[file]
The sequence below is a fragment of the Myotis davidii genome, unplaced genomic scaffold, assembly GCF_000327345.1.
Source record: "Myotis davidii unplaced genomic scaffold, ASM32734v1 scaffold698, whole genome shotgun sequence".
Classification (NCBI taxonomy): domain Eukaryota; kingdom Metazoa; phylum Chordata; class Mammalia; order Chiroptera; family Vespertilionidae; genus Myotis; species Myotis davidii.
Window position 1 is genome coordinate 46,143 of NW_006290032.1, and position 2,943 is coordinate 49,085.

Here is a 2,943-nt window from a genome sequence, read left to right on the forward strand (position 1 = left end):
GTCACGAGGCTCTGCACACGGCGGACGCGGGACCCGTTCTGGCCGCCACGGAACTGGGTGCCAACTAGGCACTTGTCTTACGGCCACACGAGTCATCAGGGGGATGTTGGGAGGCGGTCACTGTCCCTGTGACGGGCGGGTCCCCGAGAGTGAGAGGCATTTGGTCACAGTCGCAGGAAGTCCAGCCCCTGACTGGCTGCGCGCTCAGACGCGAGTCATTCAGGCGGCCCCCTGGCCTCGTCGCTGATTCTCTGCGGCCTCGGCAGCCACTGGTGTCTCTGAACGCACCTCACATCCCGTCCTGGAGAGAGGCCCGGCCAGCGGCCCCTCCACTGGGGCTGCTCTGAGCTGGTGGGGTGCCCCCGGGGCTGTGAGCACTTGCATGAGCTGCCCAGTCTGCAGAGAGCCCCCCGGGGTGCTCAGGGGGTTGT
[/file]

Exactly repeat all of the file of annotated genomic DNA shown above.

The sequence below is a fragment of the Myotis davidii genome, unplaced genomic scaffold, assembly GCF_000327345.1.
Source record: "Myotis davidii unplaced genomic scaffold, ASM32734v1 scaffold698, whole genome shotgun sequence".
Classification (NCBI taxonomy): domain Eukaryota; kingdom Metazoa; phylum Chordata; class Mammalia; order Chiroptera; family Vespertilionidae; genus Myotis; species Myotis davidii.
Window position 1 is genome coordinate 46,143 of NW_006290032.1, and position 2,943 is coordinate 49,085.

Here is a 2,943-nt window from a genome sequence, read left to right on the forward strand (position 1 = left end):
GTCACGAGGCTCTGCACACGGCGGACGCGGGACCCGTTCTGGCCGCCACGGAACTGGGTGCCAACTAGGCACTTGTCTTACGGCCACACGAGTCATCAGGGGGATGTTGGGAGGCGGTCACTGTCCCTGTGACGGGCGGGTCCCCGAGAGTGAGAGGCATTTGGTCACAGTCGCAGGAAGTCCAGCCCCTGACTGGCTGCGCGCTCAGACGCGAGTCATTCAGGCGGCCCCCTGGCCTCGTCGCTGATTCTCTGCGGCCTCGGCAGCCACTGGTGTCTCTGAACGCACCTCACATCCCGTCCTGGAGAGAGGCCCGGCCAGCGGCCCCTCCACTGGGGCTGCTCTGAGCTGGTGGGGTGCCCCCGGGGCTGTGAGCACTTGCATGAGCTGCCCAGTCTGCAGAGAGCCCCCCGGGGTGCTCAGGGGGTTGT